I don’t think they are all bad, but I think they choose to go too far in deregulation. The naive fantasy of the “Free Market” is a dream. There’s no way a pure free market can work.

If you see two libertarians having coffee, there are three different definitions of libertarianism being discussed. :-)

Point here is that no two libertarians agree on what that means. Obviously, extreme, anarchic libertariansm, be it social or free market, is not on the table, because the Constitution isn’t going anywere.

So, if there is something like a consensus out there on markets in libertarian thinking, it’s along the Milton Greenspan lines: Every regulation needs to be justified according to its “neighborhood effects” (thus, environmental regulations are OK, to an extent) and in the area of standards. I’d go so far as to say that a regulation (or policy) is OK if it has a positive ROI.

And we see the productivity vs wages split so well around that time as well


Income inequality study is one of my hobbies. It’s been rising without stopping on a straightline since the late 1960’s, well preceding Reagan, Carter, and even the hourly real wage peak that we hit in 1974. I have an article on Medium somewhere about it with a graph.

We’re not in disagreement about the problem; we’re in disagreement about the solution. The summation of the epi article says this about the location of the $$$ that SHOULD have been in the pockets of the workers, had the prior ratios of productivity to pay been maintained:

“Mostly, this “somewhere” has been in the pockets of extraordinarily highly paid managers and owners of capital.

This is incorrect. The workers (based on that prior historical ratio) have been shortchanged by TRILLIONS. The actual people at the top of the wage chain are richer by tens of billions only. The majority of that “shortchanged money” is being held on corporate balance sheets and in the public stock exchanges. It’s definitely “flowed to the top” but it’s not, for the most part, in the bank accounts of individuals.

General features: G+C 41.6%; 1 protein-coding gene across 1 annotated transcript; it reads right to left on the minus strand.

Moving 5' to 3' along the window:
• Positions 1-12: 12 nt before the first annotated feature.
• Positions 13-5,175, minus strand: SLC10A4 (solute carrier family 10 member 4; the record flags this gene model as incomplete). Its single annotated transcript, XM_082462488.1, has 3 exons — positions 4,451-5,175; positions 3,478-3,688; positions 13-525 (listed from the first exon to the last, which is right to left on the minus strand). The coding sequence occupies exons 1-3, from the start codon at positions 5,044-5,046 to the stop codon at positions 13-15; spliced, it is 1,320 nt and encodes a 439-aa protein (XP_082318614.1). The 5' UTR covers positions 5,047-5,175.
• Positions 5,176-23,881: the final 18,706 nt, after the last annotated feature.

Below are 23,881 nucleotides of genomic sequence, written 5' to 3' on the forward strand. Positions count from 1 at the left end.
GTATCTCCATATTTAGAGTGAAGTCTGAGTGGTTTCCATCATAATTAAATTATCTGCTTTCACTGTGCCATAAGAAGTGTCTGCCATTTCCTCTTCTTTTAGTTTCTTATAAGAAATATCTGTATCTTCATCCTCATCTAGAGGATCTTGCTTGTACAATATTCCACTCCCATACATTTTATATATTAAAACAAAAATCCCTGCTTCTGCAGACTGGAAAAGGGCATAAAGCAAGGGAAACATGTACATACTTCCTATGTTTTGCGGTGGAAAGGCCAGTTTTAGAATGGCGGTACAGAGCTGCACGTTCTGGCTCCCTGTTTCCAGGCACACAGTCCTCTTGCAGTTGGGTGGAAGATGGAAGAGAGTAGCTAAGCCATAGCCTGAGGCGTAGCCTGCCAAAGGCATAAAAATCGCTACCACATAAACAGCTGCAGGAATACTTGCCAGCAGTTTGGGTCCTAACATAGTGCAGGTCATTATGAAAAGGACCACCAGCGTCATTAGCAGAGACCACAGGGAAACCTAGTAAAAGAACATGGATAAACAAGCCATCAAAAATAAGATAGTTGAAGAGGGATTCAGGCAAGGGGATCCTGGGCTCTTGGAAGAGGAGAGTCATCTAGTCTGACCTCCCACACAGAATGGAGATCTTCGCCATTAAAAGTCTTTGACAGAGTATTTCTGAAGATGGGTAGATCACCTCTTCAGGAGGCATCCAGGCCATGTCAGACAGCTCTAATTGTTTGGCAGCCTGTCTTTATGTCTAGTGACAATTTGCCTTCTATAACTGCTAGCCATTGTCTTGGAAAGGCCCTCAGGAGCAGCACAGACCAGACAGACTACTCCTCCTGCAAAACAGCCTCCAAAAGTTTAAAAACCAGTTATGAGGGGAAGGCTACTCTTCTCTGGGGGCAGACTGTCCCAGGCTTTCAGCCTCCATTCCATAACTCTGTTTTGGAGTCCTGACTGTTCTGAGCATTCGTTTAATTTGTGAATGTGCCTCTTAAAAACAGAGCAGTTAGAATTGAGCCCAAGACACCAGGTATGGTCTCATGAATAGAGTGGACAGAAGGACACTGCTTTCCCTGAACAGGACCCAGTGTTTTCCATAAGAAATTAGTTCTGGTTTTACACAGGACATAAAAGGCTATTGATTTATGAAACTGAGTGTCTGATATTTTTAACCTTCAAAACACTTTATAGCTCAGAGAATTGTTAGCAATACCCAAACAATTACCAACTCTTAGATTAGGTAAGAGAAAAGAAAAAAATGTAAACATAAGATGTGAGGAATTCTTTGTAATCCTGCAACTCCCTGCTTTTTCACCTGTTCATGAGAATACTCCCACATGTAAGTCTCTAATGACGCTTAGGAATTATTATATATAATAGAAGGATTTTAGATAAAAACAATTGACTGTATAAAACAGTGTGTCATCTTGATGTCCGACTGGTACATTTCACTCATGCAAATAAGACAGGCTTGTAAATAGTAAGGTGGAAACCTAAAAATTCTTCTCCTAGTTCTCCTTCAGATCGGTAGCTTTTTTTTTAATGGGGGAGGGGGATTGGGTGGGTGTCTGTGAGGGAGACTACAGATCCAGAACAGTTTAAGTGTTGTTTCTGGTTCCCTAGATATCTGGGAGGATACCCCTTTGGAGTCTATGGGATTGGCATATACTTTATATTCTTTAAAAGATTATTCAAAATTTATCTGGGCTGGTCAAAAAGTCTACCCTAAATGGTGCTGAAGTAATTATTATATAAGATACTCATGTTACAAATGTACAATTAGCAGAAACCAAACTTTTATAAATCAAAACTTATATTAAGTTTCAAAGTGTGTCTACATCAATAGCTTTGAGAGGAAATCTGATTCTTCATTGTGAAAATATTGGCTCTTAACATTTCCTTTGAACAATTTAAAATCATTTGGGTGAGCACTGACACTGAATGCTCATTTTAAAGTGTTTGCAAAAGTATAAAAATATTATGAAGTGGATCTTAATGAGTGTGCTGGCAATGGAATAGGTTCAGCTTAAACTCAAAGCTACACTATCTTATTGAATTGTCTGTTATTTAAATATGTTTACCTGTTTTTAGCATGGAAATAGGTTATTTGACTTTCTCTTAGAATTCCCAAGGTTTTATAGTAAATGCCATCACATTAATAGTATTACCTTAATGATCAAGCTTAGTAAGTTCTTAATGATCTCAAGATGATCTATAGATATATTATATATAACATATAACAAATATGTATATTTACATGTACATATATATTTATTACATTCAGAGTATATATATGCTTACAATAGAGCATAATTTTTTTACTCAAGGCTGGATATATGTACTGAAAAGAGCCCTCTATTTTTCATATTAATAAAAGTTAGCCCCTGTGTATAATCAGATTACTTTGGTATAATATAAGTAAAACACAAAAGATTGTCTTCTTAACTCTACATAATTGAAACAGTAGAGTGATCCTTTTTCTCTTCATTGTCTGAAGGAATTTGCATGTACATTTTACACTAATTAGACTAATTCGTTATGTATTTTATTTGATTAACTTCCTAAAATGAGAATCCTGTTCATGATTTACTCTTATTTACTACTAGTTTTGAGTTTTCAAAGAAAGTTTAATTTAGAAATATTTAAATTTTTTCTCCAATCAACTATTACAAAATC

Thus, the solutions EPI promotes are suspect. The problem is that when government manipulates the market conditions to address wage disparity, every one of those moves is either inflationary, would cause capital flight, or both; the benefit is then wiped out by the blowback to it.

CEO pay vs average employee pay also changed drastically (prior it was about 12/20 times the average employee, now it’s up to as high as 400 in some industries). We see almost every metric showing a degradation of our society for the majority and only the rich gaining more and more of the wealth/gains.

Yea, but there’s more to the story.

CEO’s get paid cash about a million a year, due to Clinton-era restrictions on tax treatment of excessive compensation. The vast majority of all that excessive comp they get is in stock awards. That stock is “minted” for the express purpose of giving it to the CxO’s. The people who pay for that stock are the shareholders, not the employees. So, although their comp looks horrible optically…..it doesn’t affect compensation for the rank and file.

Regulations are meant to prevent damage. And, guess what, economically, preventing damage is more sound financially than trying to make amends/repair damages. See BP and the oil spill.

That’s way too broad of a generalization. BP and the oil spill is an outlier. See above comment on ROI and regulations. There are plenty of regs that provide little benefit but have large costs of compliance, particulary in the area of small business startup.

The only thing that matters to them is short term gains by any means necessary

Sure, but that’s the government’s fault. SEC regulations require audited financial statements every quarter. The unintended consequence of that is that investors are unwilling to accept a bad quarterly statement or they’ll dump the stock, putting pressure on the CEO’s to show growth every 90 days.

Best not to blame the CEOs for a problem that we caused.

That’s WHY we had congress in the early 1900s and after the Great Depression impose proper regulations.